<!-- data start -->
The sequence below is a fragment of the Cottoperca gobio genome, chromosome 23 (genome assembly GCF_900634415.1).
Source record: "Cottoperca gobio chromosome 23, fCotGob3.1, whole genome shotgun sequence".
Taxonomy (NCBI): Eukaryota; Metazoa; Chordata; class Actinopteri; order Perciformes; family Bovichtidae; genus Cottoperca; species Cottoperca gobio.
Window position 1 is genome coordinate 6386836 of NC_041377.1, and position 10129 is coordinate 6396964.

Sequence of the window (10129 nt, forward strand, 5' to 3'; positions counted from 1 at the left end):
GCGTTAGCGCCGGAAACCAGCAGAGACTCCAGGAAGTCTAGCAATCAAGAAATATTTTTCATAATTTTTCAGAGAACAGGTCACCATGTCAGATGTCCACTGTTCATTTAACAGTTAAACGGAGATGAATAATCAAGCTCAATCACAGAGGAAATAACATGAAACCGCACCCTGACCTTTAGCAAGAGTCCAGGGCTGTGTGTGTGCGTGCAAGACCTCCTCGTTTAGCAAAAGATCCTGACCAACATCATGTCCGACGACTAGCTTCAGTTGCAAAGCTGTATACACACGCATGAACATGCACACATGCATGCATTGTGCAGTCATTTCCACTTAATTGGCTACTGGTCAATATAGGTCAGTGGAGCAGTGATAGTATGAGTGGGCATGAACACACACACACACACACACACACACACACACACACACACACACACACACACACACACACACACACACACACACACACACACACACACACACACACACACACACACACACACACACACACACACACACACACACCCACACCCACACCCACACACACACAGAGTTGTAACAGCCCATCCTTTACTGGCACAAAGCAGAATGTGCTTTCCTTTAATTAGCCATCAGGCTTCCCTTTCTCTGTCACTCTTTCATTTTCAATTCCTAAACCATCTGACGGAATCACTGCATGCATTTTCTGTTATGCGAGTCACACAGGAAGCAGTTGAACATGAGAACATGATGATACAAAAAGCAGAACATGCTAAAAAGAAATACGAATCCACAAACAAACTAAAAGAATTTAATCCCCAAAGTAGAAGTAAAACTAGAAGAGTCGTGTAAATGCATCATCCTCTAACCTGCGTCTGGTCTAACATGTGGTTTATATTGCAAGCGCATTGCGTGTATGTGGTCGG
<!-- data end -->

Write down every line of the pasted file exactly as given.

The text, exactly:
The sequence below is a fragment of the Cottoperca gobio genome, chromosome 23 (genome assembly GCF_900634415.1).
Source record: "Cottoperca gobio chromosome 23, fCotGob3.1, whole genome shotgun sequence".
Taxonomy (NCBI): Eukaryota; Metazoa; Chordata; class Actinopteri; order Perciformes; family Bovichtidae; genus Cottoperca; species Cottoperca gobio.
Window position 1 is genome coordinate 6386836 of NC_041377.1, and position 10129 is coordinate 6396964.

Sequence of the window (10129 nt, forward strand, 5' to 3'; positions counted from 1 at the left end):
GCGTTAGCGCCGGAAACCAGCAGAGACTCCAGGAAGTCTAGCAATCAAGAAATATTTTTCATAATTTTTCAGAGAACAGGTCACCATGTCAGATGTCCACTGTTCATTTAACAGTTAAACGGAGATGAATAATCAAGCTCAATCACAGAGGAAATAACATGAAACCGCACCCTGACCTTTAGCAAGAGTCCAGGGCTGTGTGTGTGCGTGCAAGACCTCCTCGTTTAGCAAAAGATCCTGACCAACATCATGTCCGACGACTAGCTTCAGTTGCAAAGCTGTATACACACGCATGAACATGCACACATGCATGCATTGTGCAGTCATTTCCACTTAATTGGCTACTGGTCAATATAGGTCAGTGGAGCAGTGATAGTATGAGTGGGCATGAACACACACACACACACACACACACACACACACACACACACACACACACACACACACACACACACACACACACACACACACACACACACACACACACACACACACACACACACACACACACACACACACACACACCCACACCCACACCCACACACACACAGAGTTGTAACAGCCCATCCTTTACTGGCACAAAGCAGAATGTGCTTTCCTTTAATTAGCCATCAGGCTTCCCTTTCTCTGTCACTCTTTCATTTTCAATTCCTAAACCATCTGACGGAATCACTGCATGCATTTTCTGTTATGCGAGTCACACAGGAAGCAGTTGAACATGAGAACATGATGATACAAAAAGCAGAACATGCTAAAAAGAAATACGAATCCACAAACAAACTAAAAGAATTTAATCCCCAAAGTAGAAGTAAAACTAGAAGAGTCGTGTAAATGCATCATCCTCTAACCTGCGTCTGGTCTAACATGTGGTTTATATTGCAAGCGCATTGCGTGTATGTGGTCGG